When we reviewed Windows 11 last fall, one of our biggest concerns was that we would have to wait until Fall 2022 to see changes or improvements to its new – and sometimes raw – UI:
Later in this review, we’ll identify a large list of early Windows 11 problems. We can probably expect bugs to be fixed quickly. But when it comes to major changes – such as restoring lost functionality to the systray and system tray, or continuing to modernize parts of the UI that haven’t been touched yet – will we have to wait a year for that?
Any project that changes as much as Windows 11 will benefit from a few small, quick updates and fixes to fix the most common complaints and problems. Hopefully, Microsoft will have room for these types of changes without having to wait until now next year to implement them.
Almost a year later, it became clear that Microsoft is not holding back changes and new applications for the annual update of the operating system’s features. One noteworthy batch of supplements was published in February, along with a commitment to “continuous innovation”. Other, smaller updates before and since then (not to mention the constantly updated Microsoft Edge browser) also highlighted Microsoft’s commitment to bringing new Windows features out as soon as they’re ready.
There has been speculation that Microsoft may be planning another major change to the Windows update model, moving away from annual updates that would be replaced by quarterly feature drops, purportedly internally called “Moments.” They will be punctuated by major updates to the Windows version approximately every three years. As part of the PR around the Windows 11 2022 (aka Windows 11 22H2) update, the company made it clear that none of this is happening.
“Windows 11 will continue to have an annual feature update cadence, released in the second half of the calendar year, marking the beginning of the support lifecycle,” Microsoft vice president John Cable writes, “with 24 months of Home and Pro support and 36 months of Enterprise support. and Education. “These updates will come with their own new features and changes, as will update 2022, but you must also install the latest annual update to continue to receive additional feature updates via Windows Update and the Microsoft Store.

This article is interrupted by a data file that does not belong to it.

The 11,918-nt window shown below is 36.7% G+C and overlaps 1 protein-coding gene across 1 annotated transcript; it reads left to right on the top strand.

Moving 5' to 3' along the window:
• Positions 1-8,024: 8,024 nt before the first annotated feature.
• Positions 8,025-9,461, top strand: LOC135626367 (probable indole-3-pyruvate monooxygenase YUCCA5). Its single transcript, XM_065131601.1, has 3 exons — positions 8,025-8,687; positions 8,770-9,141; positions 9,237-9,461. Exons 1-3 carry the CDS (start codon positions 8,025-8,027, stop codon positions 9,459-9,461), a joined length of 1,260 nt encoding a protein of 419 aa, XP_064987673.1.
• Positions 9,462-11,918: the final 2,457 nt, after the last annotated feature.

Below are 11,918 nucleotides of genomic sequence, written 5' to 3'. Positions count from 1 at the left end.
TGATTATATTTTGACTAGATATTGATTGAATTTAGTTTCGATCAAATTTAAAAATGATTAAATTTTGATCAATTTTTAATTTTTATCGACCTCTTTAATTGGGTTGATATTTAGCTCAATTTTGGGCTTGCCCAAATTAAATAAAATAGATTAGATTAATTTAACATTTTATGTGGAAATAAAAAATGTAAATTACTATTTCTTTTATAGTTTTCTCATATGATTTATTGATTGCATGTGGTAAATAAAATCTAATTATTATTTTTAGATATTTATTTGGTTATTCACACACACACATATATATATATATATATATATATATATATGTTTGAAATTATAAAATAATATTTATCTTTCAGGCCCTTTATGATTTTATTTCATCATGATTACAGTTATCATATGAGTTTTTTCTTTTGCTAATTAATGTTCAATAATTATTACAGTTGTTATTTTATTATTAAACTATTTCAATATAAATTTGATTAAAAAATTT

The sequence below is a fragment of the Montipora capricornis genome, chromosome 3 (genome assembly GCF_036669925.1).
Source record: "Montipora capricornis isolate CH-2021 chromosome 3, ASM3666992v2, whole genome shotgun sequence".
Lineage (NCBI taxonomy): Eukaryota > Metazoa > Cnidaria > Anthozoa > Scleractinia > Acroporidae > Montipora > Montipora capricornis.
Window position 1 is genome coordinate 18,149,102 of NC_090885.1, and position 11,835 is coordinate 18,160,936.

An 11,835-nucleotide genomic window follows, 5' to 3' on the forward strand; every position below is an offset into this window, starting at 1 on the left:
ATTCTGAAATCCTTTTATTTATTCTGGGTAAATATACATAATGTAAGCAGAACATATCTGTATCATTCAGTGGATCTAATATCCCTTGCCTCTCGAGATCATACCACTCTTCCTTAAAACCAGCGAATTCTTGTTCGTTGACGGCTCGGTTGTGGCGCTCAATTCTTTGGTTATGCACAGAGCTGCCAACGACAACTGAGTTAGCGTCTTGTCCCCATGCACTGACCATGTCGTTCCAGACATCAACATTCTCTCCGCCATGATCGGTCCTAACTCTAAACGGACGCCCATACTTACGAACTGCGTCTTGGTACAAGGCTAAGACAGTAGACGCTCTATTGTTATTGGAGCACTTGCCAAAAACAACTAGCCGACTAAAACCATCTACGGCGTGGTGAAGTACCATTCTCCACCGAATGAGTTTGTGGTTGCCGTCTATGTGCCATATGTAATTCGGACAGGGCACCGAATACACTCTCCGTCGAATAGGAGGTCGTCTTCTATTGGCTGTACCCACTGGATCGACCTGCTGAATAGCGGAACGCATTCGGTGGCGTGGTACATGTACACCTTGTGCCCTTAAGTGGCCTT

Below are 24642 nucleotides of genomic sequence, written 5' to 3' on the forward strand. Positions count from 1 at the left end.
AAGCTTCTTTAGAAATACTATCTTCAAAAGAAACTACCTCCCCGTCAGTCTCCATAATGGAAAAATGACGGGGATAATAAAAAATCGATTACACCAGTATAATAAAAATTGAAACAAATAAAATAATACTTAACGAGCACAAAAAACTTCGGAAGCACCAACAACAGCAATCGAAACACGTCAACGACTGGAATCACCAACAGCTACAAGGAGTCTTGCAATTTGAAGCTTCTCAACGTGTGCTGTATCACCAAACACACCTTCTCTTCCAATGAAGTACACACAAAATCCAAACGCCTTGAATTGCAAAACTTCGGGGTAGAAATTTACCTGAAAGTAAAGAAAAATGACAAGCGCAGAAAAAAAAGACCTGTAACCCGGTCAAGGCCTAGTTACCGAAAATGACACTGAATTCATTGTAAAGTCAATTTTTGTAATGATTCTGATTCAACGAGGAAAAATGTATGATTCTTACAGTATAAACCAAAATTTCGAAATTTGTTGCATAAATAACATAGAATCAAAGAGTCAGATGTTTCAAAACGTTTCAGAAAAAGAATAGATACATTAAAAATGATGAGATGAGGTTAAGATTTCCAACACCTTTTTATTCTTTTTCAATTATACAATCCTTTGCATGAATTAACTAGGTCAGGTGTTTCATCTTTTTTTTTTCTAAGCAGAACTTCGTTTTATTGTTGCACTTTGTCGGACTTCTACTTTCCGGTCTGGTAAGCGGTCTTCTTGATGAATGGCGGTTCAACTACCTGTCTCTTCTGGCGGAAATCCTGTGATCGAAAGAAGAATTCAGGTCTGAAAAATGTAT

Regarding the rumors about Windows 12, Microsoft simply told Ars that “there is no plan to release today.” This position leaves the company a lot of room to change plans tomorrow or the day after tomorrow. But we can safely say that the new numbered version of Windows will not be coming in the near future.
For minor changes that are not delivered as part of the Annual Feature Update or via the Microsoft Store Update, Microsoft will use something called Controlled Feature Rollout (CFR) to test the features on a subset of Windows users, rather than delivering them to everyone once.
If you check Windows Update regularly (and of course you do, right?), You may occasionally see optional monthly preview updates not being installed unless you run them manually; new features will first be made available to those who install these optional updates. The next month, when this update is no longer “preview” and becomes generally available, it will be sent to all Windows 11 computers (except for errors that were detected during the preview phase). The optional October update preview will add tabs to Windows File Explorer, for example, and the optional November update will make this feature available to anyone who has not installed the preview.
There is also a small change coming for Microsoft’s corporate and education customers, a risk-averse audience who cares more about keeping their systems patched and operational than minor tweaks to the Start menu and taskbar. By default, new features in the Annual Update will be disabled in Enterprise and Education editions of Windows. Administrators can manually enable these changes through Group Policy or mobile device management software if they wish. Otherwise, the features will not be enabled by default until next an annual Windows update is delivered. So the features included in Windows 11 22H2 will not be enabled by default on Education or Enterprise editions of Windows until the hypothetical 23H2 update; features in update 23H2 will be enabled by default in hypothetical update 24H2; and so on.